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Can the police decide not to arrest someone who has committed a crime?
Yes, and approximately 250 California teens are probably very happy that such police discretion exists. The group of high school students was pulled over while recently en route to Utah for a ski weekend. A convenience store clerk had spotted them smoking pot.
Though Elko Police Chief Don Sumwalt found pipes, bongs and several pounds of marijuana on the 5 buses, he offered them a choice:
Give up the pot or go to jail.
Though this is an extreme example of police discretion, Chief Don Sumwalt's actions are not out of the ordinary. Law enforcement can, and often does, decline to arrest and cite criminals.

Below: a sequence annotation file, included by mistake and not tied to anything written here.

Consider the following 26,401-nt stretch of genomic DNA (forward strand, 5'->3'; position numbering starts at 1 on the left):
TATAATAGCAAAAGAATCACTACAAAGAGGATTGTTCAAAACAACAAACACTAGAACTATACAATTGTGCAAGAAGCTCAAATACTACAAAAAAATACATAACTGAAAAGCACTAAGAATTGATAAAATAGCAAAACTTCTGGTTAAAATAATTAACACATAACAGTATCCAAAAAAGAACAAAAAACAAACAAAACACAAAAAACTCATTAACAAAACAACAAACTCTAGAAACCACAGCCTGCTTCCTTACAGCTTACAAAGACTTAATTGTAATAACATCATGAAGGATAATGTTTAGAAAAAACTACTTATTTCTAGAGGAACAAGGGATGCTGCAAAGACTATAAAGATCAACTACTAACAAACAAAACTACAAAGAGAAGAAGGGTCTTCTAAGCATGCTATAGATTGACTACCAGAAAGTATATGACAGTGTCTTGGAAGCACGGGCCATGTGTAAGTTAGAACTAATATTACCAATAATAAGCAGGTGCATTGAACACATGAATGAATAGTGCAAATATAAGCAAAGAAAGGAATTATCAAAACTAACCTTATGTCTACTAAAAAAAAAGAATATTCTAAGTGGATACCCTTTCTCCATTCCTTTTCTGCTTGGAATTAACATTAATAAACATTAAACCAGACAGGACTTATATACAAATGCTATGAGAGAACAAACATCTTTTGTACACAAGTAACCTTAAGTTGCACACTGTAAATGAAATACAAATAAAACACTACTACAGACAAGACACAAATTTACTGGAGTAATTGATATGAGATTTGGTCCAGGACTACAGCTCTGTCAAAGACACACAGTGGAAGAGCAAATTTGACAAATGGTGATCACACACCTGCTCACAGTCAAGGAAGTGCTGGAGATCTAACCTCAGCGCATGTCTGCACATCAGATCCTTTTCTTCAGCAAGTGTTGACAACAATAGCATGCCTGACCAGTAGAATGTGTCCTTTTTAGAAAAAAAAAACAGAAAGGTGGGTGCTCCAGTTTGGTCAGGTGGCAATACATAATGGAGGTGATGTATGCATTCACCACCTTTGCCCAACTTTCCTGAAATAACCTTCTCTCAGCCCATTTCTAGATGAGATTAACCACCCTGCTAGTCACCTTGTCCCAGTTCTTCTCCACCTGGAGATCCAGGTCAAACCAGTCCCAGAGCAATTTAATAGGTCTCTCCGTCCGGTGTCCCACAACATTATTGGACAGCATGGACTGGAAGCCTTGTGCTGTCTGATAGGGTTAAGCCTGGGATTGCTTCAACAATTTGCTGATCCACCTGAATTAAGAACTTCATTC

Some officers only exercise such discretion when choosing not to write a traffic ticket. Some won't arrest a criminal who provides critical information. And others decline to arrest when there is a larger department policy at work, such as decriminalization.
In this case, Chief Sumwalt declined to arrest the teens because "logistically it would have been a nightmare," reports the Associated Press. The small town of Elko doesn't have the resources to house 250 teens, call their parents or figure out what belonged to whom.
It thus made more sense to confiscate the drugs and paraphernalia. And to give the teens a lecture.
In addition to exercising his police discretion, Chief Don Sumwalt told the Associated Press that he exercised his fatherly discretion. He gave each bus a lecture about drug safety and skiing sober. It was probably met with loud groans.